EDSA by Russell Molina and Sergio Bumatay III (Adarna House and the EDSA People Power Commission, 2013) is a picture book done right. It's the story of the Philippines' nonviolent 1986 EDSA Revolution presented as an interactive counting book. Children are treated to minimal text (in Filipino) and iconic images of the revolution, such as radios, yellow ribbons, military tanks, flowers, and thousands of Filipinos united.
Molina used counting because, like counting, the EDSA Revolution was something that started quietly and then escalated. It's brilliant: Gently introducing the EDSA Revolution to children instead of force-feeding a history lesson or hitting them over the head with it. Children will be awed by the illustrations and will have fun counting the birds, soldiers, priests and nuns, supply trucks, and flags in the book, but they will also naturally ask questions about their stories. The book then becomes a springboard for family conversations and classroom discussions about the EDSA Revolution.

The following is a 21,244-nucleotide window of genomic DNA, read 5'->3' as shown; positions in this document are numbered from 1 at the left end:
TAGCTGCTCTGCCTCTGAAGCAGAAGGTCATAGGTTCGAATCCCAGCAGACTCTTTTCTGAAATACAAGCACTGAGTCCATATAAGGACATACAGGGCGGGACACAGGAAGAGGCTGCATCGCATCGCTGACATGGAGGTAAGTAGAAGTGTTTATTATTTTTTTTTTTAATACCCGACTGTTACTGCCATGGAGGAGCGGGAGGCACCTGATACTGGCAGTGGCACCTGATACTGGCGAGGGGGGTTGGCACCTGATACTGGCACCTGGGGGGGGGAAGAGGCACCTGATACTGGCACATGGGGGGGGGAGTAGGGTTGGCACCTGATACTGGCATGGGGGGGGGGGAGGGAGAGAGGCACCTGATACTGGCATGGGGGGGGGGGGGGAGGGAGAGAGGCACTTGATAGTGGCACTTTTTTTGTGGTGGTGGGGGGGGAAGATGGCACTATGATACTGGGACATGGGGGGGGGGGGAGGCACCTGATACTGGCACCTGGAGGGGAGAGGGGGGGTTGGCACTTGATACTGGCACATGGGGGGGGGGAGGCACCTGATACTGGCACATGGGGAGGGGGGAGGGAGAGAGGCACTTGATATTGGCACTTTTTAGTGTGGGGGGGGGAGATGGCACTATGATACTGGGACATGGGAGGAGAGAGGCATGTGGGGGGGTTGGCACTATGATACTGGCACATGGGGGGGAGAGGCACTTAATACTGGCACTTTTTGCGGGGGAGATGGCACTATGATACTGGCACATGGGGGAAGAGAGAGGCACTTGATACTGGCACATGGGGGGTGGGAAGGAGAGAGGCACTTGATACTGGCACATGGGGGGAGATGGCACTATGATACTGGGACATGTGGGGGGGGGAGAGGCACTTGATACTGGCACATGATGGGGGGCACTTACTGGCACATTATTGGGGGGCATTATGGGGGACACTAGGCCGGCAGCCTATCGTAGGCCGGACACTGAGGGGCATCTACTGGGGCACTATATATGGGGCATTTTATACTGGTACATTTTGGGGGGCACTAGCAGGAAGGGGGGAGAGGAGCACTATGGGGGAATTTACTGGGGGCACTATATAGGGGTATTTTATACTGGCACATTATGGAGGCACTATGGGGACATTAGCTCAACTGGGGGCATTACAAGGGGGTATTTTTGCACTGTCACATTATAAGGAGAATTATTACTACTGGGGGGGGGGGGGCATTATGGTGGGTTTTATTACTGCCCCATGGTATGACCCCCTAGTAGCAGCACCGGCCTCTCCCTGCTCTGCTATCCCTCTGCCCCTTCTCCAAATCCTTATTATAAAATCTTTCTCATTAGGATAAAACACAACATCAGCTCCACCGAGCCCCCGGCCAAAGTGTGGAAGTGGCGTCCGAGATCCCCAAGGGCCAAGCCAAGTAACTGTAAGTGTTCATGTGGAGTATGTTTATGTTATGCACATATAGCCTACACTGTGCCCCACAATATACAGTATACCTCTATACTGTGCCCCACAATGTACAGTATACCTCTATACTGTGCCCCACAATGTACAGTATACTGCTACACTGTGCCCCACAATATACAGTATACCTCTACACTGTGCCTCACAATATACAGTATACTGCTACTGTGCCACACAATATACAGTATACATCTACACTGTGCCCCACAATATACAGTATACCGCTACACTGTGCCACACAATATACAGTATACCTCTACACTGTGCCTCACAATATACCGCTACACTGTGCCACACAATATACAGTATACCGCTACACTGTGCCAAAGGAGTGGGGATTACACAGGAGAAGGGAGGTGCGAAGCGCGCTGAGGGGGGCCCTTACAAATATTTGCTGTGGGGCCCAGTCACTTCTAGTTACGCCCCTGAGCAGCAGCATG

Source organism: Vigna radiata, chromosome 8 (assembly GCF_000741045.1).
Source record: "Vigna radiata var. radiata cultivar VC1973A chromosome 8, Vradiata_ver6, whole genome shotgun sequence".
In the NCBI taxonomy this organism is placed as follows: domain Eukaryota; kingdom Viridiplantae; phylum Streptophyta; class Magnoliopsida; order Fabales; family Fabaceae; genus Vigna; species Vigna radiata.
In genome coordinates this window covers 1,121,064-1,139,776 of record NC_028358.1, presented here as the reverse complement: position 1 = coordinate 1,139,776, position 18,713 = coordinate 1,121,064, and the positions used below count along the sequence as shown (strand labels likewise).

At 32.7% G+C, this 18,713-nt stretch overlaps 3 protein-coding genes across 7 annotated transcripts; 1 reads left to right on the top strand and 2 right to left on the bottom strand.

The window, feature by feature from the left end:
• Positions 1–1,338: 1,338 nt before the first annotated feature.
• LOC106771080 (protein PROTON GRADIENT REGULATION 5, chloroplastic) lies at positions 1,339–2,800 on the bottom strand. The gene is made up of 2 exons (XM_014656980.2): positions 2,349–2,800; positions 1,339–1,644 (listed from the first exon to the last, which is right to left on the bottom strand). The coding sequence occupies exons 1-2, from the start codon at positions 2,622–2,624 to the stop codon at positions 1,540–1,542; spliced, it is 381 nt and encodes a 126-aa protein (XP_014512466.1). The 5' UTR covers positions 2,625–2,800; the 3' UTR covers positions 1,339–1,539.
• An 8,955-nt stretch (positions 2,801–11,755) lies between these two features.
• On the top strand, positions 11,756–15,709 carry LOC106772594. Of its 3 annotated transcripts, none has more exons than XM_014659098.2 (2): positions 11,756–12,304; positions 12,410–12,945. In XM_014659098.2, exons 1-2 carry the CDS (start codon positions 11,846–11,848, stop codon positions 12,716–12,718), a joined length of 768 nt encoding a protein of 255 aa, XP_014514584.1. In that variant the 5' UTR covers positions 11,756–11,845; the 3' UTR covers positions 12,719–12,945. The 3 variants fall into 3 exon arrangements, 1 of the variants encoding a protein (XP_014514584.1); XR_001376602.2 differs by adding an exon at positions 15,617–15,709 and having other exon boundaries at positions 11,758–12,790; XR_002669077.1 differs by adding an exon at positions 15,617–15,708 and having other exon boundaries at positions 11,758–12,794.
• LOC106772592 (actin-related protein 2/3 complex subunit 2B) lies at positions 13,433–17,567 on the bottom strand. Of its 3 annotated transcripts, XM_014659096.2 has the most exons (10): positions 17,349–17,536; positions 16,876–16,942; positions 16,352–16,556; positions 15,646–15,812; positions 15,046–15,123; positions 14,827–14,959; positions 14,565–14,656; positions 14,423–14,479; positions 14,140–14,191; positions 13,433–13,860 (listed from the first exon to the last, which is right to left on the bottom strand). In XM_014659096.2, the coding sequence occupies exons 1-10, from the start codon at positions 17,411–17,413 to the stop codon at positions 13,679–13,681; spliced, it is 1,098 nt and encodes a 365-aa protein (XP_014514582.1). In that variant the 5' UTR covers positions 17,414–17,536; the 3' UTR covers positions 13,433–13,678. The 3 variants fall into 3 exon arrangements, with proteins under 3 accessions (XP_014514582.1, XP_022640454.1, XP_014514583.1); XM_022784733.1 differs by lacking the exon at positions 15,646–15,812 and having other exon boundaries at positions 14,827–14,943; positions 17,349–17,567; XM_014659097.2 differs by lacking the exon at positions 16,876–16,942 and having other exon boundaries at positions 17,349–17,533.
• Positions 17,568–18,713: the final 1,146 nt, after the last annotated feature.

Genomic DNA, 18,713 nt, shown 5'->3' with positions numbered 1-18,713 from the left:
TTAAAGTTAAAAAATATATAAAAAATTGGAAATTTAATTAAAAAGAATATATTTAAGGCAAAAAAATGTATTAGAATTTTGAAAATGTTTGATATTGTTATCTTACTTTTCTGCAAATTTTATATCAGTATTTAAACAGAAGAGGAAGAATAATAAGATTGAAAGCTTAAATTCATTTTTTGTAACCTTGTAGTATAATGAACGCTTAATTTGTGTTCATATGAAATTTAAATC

Bumatay's pen and acrylic illustrations for EDSA are overwhelmingly good. There is special use of the color yellow, as the EDSA Revolution is also known as the Yellow Revolution, but the illustrations are mostly black and white to emphasize how the book brings back memories of the revolution. The illustrations are mounted in wooden boxes as dioramas, giving a faint sense of movement and three-dimensionality that completes the book's nostalgic effect. Picture books are children's first exposure to fine art and EDSA is definitely a portable gallery for them.
Click on the image below to see the details of one of the illustrations for EDSA!
I highly recommend EDSA for very young Filipinos and am giving away a copy signed by both the author and illustrator. To join the giveaway, leave your name in the comments section below. This giveaway is open to everyone, no matter where you are in the world. The winner will be randomly selected and announced the evening of Aug. 7.
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